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NCQA Project Promotes Patient-Centered, Quality Care

The Person-Driven Outcome Measures Project aims to improve care quality and encourage patient-centered care by focusing on older individuals’ personal goals.

NCQA project promotes patient-centered, quality care

Source: Thinkstock

By Jessica Kent

- The National Committee for Quality Assurance (NCQA) recently announced that it will launch the Person-Driven Outcome Measures Project, an endeavor to enhance care quality and promote patient-centered care by helping older individuals with complex health needs achieve their goals.

Funded by the John A. Hartford Foundation and the SCAN Foundation, the demonstration project will take place over the next three years and include more than 800 participants.

“In order to achieve truly person-centered care, we have to incorporate what matters most to older adults into every health care conversation,” said Bruce Chernof, MD, President & CEO of The SCAN Foundation.

“This project will show how health systems can ask what matters in a sustainable way, and the value this knowledge brings to both provider-person interactions and the overall quality of care.”

NCQA will work with four geographically diverse organizations, including Priority Health in Michigan, Kaiser Permanente Northwest, Community Health Plan of Washington, and MedStar Good Samaritan Hospital Center for Successful Aging in Maryland.

The organizations are a mix of health plans and integrated care networks as well as physicians, social workers, nurse practitioners, and registered nurses.

In a pilot study also funded by the two foundations, NCQA developed an approach to collect person-driven outcomes using individualized and standardized person-reported outcome measures to track care goals over time.

The pilot study found that the person-driven approach was viable and beneficial to discussions about care planning for both provider and patients.

Patients reported feeling more motivated to achieve their goals; providers, having learned about new goals that could boost patient engagement. The pilot study demonstrated the significance of having specific care plans and a system in place to follow up and revise these plans as necessary.

The Person-Driven Outcome Measures Project will aim to more fully test these approaches across organizations and demonstrate the importance of quality measures resulting from the use of person-driven outcomes.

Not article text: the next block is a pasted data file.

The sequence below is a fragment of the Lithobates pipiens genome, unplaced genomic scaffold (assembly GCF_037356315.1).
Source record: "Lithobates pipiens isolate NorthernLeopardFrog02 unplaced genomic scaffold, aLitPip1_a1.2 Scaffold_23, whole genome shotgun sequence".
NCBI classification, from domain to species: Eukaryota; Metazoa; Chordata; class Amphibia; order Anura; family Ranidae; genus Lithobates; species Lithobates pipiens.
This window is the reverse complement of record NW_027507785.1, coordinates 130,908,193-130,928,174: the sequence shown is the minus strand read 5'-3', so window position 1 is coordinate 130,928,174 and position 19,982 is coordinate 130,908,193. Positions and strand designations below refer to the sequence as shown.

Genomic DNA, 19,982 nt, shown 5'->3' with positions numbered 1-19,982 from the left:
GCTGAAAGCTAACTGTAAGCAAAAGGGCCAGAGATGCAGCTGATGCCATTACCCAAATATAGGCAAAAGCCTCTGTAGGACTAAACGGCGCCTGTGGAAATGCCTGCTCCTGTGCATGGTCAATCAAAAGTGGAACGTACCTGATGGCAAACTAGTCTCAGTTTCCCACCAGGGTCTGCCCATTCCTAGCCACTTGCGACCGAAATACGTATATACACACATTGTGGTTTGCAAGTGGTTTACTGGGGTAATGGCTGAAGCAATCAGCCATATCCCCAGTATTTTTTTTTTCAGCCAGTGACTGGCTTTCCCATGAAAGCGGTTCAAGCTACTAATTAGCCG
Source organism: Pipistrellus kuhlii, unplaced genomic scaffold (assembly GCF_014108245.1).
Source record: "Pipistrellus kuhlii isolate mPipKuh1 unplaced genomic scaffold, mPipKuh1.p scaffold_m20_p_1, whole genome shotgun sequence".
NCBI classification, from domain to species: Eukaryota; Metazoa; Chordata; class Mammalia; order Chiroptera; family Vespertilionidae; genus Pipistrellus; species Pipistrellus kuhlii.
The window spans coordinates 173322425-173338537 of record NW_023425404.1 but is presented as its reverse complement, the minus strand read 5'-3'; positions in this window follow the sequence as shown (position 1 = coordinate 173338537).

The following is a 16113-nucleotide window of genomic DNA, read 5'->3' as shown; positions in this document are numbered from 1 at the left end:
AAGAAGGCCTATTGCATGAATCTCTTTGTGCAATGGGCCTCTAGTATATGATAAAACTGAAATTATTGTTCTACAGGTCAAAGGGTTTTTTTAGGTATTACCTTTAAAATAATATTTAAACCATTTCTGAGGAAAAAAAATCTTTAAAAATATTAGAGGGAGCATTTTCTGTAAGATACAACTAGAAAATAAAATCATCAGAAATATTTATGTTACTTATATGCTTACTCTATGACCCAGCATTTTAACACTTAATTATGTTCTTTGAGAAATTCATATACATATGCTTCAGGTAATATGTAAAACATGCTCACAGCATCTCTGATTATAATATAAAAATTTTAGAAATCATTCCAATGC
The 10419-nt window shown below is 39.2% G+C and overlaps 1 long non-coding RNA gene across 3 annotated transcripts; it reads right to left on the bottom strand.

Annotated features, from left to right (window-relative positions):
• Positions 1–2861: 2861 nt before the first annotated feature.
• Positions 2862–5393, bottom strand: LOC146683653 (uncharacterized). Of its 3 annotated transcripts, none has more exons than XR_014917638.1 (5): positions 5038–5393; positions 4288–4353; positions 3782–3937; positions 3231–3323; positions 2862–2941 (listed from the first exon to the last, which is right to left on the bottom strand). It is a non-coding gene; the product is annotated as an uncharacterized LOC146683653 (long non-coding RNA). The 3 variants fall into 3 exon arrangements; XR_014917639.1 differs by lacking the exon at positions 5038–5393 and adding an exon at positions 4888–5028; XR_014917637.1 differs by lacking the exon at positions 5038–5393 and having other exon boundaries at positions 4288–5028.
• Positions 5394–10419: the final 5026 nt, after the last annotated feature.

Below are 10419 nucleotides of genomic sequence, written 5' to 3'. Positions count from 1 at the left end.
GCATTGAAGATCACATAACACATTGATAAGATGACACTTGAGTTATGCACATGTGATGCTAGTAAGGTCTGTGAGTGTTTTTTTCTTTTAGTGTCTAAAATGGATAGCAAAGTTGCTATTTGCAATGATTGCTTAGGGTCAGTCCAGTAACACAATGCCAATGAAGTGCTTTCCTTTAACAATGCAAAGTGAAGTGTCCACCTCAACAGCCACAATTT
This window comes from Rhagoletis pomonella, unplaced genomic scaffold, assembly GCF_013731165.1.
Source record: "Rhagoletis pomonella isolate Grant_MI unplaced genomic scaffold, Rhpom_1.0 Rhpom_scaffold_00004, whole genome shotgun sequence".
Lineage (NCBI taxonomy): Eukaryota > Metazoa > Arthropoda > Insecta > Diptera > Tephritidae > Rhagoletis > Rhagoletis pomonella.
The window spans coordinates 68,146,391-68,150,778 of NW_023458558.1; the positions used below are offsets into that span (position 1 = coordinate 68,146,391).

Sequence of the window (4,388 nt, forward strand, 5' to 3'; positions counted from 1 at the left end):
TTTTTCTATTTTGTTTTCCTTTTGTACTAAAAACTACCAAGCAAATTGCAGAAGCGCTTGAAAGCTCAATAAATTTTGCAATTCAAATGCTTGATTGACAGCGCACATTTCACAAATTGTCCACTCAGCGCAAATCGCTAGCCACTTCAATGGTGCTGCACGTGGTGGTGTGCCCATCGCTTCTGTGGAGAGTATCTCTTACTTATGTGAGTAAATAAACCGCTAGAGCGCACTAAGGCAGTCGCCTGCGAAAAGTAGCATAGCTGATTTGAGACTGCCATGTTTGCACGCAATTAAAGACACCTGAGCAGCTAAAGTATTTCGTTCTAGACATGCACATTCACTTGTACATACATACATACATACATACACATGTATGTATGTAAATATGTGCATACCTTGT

“By streamlining and focusing quality measures – and all of health care – on what truly matters to older adults living with complex conditions, we can achieve better outcomes and greater value for payers, providers, and older patients and their families,” said Terry Fulmer, PhD, RN, FAAN, president, The John A. Hartford Foundation.

This project aligns with the SCAN Foundation’s What Matters Most: Essential Attributes of a High-Quality System of Care for Adults with Complex Care Needs, a document published in September 2016. It defines four essential features that can help healthcare organizations deliver quality care to older adults with complex health needs.

The Person-Driven Outcome Measures Project also builds on the John A. Hartford Foundation’s Age-Friendly Health Systems initiative, which seeks to know and act on older adults’ specific health goals and care preferences, reduce patient harm, and improve care satisfaction.

The initiative was launched in 2017 in partnership with the American Hospital Association and five health systems representing more than 30 states.

With the launch of the Person-Driven Outcome Measures Project, NCQA expects to capture what is most important to patients, promote patient-centered care, and help older individuals achieve their goals.

“Most everyone agrees individuals’ priorities and health goals should guide their care,” said Margaret E. O’Kane, NCQA president. “Are people more concerned about lowering their A1C levels or walking to the corner market? Would they rather see improvement in BMI or be able to spend more time with a loved one?”

“Existing quality measures do not effectively evaluate what is most important to people, particularly older adults with complex care needs, and we hope to change that.”

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